The best wordless comic I have ever enjoyed? Easily, hands down, without a doubt…
Shaun Tan, an artist and film maker from my very own Western Australia (my home for over 17 years), drew this extraordinary piece of work about an immigrant who makes the journey from his home country to a new land, obviously in search of a better life. He leaves behind his wife and daughter, and attempts to create a new home to live in, in the hopes that eventually his family can join him.
We watch him navigate the rigors of the immigration process and experience the confusion of making his way through an unfamiliar culture to find food, work, and a place to live. Along the way, he meets a variety of other characters, who have walked that road before him, each with their own stories to tell.
The art is beautifully presented in a sepia tone that draws to mind old photographs. The artist acknowledges that much of the story is inspired by the story of real migrants, and there are images which are clearly inspired by with parts clearly inspired by images real immigrants coming into the Unites States via Ellis Island (a very interesting place that is worth a look to any visitors of New York City).
The twist to all of this? Tan has basically invented the fictional, unnamed world that most of the story takes place in, and presents it almost like something out of a fantasy / science fiction environment. Nothing too crazy, but it’s a world that at first glance looks nightmarish – foreboding and creepy.
Everything throws us off. The language, the animals, the accommodation, the artwork, the modes of transportation, the kitchen utensils, the instruments, the food and the means for shopping for food…everything. Reading it for the first time filled me with a terrible sense of dread. I just felt like any minutes, something terrible was going to happen to this guy.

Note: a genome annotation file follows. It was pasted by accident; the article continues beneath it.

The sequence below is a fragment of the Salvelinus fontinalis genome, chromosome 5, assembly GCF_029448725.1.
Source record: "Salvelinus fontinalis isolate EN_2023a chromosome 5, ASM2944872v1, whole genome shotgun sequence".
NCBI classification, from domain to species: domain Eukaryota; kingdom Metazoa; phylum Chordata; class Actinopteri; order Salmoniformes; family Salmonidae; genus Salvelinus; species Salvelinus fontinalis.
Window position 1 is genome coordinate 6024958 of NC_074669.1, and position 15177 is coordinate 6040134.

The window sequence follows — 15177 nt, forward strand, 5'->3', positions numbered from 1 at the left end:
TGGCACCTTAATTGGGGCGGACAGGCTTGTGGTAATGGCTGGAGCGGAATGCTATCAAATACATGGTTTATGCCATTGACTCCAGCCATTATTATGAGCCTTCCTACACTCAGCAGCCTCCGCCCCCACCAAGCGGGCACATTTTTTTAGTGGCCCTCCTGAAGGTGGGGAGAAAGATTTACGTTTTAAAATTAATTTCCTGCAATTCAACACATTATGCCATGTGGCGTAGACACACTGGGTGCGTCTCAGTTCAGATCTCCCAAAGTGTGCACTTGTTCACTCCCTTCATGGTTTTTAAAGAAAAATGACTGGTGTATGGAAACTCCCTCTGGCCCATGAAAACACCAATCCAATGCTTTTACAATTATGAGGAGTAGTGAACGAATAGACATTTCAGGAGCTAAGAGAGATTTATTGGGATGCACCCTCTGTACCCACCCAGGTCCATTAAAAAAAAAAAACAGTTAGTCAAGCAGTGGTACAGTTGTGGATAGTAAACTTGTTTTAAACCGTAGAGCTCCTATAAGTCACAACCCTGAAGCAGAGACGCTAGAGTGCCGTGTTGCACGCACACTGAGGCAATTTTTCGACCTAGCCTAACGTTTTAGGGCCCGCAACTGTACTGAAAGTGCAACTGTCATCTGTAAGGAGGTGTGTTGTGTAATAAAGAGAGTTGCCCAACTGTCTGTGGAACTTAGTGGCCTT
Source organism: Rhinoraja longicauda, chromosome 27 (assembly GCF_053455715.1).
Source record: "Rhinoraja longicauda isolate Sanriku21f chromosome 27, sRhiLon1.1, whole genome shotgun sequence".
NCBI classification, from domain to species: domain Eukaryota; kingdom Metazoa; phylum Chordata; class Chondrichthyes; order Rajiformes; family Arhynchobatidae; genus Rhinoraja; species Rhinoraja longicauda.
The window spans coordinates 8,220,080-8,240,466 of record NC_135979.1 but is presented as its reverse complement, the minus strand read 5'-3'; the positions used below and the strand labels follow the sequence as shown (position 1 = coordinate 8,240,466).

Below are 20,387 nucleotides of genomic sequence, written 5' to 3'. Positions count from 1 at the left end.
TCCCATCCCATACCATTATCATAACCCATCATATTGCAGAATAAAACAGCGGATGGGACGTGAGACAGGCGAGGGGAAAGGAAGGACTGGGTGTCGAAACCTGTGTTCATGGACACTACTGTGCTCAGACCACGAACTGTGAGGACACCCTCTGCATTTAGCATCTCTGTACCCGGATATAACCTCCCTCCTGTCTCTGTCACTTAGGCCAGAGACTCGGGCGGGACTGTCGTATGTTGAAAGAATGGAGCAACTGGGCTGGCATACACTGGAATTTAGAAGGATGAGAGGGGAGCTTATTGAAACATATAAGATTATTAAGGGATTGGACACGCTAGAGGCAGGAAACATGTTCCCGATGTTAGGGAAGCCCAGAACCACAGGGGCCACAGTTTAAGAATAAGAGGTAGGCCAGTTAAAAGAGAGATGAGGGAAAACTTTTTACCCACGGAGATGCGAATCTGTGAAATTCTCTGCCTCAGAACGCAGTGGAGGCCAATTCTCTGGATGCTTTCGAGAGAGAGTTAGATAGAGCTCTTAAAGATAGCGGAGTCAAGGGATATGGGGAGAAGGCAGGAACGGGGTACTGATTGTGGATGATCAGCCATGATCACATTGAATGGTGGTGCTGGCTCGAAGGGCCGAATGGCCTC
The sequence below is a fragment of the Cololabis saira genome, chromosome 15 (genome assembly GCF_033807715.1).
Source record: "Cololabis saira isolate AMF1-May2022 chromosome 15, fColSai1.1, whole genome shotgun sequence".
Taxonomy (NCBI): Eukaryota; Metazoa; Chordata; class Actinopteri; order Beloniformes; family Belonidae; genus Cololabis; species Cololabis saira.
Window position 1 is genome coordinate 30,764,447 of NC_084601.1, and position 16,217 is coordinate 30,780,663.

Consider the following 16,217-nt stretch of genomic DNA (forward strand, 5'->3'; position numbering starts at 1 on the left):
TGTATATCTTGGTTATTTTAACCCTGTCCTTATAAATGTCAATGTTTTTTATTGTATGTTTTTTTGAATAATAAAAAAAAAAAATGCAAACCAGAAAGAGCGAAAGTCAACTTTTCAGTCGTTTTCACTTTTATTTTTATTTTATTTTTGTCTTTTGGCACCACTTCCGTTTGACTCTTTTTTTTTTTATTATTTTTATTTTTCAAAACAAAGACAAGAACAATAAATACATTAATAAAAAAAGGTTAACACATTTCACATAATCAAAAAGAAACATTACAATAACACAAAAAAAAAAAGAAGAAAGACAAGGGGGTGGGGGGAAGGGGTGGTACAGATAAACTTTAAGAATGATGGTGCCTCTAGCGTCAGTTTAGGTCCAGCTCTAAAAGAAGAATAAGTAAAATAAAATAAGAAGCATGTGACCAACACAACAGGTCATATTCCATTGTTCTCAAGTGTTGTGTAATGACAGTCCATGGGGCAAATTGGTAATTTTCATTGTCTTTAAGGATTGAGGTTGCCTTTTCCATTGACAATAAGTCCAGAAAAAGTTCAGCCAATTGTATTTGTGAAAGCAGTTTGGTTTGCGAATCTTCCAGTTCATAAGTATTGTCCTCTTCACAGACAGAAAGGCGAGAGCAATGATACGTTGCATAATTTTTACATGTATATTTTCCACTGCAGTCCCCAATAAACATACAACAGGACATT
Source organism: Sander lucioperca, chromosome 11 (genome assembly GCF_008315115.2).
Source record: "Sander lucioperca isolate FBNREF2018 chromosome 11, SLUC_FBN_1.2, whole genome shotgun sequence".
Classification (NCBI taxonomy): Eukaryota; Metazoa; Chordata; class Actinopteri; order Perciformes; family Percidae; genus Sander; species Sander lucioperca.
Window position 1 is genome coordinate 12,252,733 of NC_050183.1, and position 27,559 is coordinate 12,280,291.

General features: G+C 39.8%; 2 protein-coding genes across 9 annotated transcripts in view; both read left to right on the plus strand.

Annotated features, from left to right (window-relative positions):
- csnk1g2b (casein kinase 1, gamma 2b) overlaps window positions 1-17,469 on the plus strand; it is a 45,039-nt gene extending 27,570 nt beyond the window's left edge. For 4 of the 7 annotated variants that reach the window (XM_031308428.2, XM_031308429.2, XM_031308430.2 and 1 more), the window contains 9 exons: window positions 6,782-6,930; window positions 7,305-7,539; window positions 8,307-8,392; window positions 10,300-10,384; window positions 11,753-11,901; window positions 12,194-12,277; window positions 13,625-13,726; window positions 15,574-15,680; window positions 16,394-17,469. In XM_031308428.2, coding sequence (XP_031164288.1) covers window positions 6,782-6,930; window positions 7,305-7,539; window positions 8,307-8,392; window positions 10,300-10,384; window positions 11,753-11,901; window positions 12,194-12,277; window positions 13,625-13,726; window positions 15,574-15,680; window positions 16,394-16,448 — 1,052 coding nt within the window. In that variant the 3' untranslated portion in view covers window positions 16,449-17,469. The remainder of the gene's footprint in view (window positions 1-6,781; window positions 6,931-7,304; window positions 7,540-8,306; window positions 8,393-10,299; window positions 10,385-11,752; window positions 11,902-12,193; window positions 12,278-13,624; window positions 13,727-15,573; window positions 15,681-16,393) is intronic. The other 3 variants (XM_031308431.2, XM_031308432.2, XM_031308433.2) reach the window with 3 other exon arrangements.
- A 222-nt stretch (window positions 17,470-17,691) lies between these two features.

But the truth was that this world is not particularly scary at all, it’s just foreign. Or rather, we feel foreign as we explore it through our protagonist’s eyes. It’s an amazingly effective way of simulating the experience of entering into a new land and a new culture, which of course is what immigrant’s all experience. And just as he does, we get to become more and more comfortable with this strange environment, until it actually gets to feel like home.
I read this story to my children shortly after discovering it, if a wordless comic can be said to be “read”. I had to bypass only one or two images that were a bit scary – they were from the back-stories of some of the other migrants / refugees that the hero meets, and dealt with issues like war and genocide. My girls were completely engrossed by the tale, and enjoyed piecing together the story as it was revealed by the silent images. And in the process, they learned a thing or two about the experience of being an immigrant. Very apt, since their father, grand parents, and great grandparents were all immigrants or one sort or another (although of course my story of moving to Australia is not remotely as challenging or difficult as the story of The Arrival).
So a gripping story, a highly emotive read, with a strong sense of characterization…all without any words save the title. That’s quite an impressive achievement, I think, especially for a book I just happened to discover at the library originally (cool places, libraries. Get to try out books for free and stuff). This and comes highly recommended from me.